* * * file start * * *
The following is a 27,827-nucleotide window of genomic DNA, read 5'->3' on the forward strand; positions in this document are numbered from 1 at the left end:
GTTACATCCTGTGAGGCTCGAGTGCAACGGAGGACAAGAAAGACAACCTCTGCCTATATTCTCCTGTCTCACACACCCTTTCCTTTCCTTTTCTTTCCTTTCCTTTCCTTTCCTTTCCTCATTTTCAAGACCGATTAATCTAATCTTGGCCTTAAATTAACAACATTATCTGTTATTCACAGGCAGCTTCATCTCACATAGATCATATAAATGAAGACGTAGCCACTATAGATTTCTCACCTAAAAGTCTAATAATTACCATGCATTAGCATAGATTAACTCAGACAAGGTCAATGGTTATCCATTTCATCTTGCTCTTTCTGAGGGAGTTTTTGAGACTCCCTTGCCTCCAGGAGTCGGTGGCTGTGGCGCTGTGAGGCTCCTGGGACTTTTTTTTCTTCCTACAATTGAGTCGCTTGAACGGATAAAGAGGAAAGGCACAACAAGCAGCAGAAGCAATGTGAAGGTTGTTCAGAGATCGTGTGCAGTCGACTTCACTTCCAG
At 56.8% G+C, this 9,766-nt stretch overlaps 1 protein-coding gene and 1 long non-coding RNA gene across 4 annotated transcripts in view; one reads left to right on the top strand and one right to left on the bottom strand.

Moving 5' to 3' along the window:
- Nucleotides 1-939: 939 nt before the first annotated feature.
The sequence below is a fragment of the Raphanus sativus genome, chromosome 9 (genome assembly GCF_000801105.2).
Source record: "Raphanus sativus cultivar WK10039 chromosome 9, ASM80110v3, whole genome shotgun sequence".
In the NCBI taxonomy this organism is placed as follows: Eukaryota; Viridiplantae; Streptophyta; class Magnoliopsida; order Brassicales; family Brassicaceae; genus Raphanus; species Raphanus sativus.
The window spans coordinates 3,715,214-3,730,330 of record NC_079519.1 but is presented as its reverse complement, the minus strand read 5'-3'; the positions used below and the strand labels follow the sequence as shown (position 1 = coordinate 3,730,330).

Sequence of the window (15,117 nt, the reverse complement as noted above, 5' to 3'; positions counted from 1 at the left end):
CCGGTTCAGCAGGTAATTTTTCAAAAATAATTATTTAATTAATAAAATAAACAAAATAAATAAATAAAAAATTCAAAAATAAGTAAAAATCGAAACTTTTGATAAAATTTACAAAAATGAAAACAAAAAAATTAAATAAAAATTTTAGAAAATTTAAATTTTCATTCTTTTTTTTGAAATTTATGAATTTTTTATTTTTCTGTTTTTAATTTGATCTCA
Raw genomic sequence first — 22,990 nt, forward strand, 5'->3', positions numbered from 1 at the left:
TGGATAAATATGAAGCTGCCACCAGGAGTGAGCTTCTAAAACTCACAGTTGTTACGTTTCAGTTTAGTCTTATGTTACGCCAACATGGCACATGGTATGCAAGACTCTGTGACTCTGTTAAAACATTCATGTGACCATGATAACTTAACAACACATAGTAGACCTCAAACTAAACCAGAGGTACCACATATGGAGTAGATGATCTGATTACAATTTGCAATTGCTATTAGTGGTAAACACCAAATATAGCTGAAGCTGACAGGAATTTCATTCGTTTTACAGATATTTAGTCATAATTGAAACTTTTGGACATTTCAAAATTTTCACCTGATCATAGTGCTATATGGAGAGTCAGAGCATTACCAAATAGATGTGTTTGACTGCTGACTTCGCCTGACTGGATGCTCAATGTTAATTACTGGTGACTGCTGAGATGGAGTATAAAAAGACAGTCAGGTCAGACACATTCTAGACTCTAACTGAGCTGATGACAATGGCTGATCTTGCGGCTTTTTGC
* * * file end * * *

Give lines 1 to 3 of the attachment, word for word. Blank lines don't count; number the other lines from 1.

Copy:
The following is a 27,827-nucleotide window of genomic DNA, read 5'->3' on the forward strand; positions in this document are numbered from 1 at the left end:
GTTACATCCTGTGAGGCTCGAGTGCAACGGAGGACAAGAAAGACAACCTCTGCCTATATTCTCCTGTCTCACACACCCTTTCCTTTCCTTTTCTTTCCTTTCCTTTCCTTTCCTTTCCTCATTTTCAAGACCGATTAATCTAATCTTGGCCTTAAATTAACAACATTATCTGTTATTCACAGGCAGCTTCATCTCACATAGATCATATAAATGAAGACGTAGCCACTATAGATTTCTCACCTAAAAGTCTAATAATTACCATGCATTAGCATAGATTAACTCAGACAAGGTCAATGGTTATCCATTTCATCTTGCTCTTTCTGAGGGAGTTTTTGAGACTCCCTTGCCTCCAGGAGTCGGTGGCTGTGGCGCTGTGAGGCTCCTGGGACTTTTTTTTCTTCCTACAATTGAGTCGCTTGAACGGATAAAGAGGAAAGGCACAACAAGCAGCAGAAGCAATGTGAAGGTTGTTCAGAGATCGTGTGCAGTCGACTTCACTTCCAG
At 56.8% G+C, this 9,766-nt stretch overlaps 1 protein-coding gene and 1 long non-coding RNA gene across 4 annotated transcripts in view; one reads left to right on the top strand and one right to left on the bottom strand.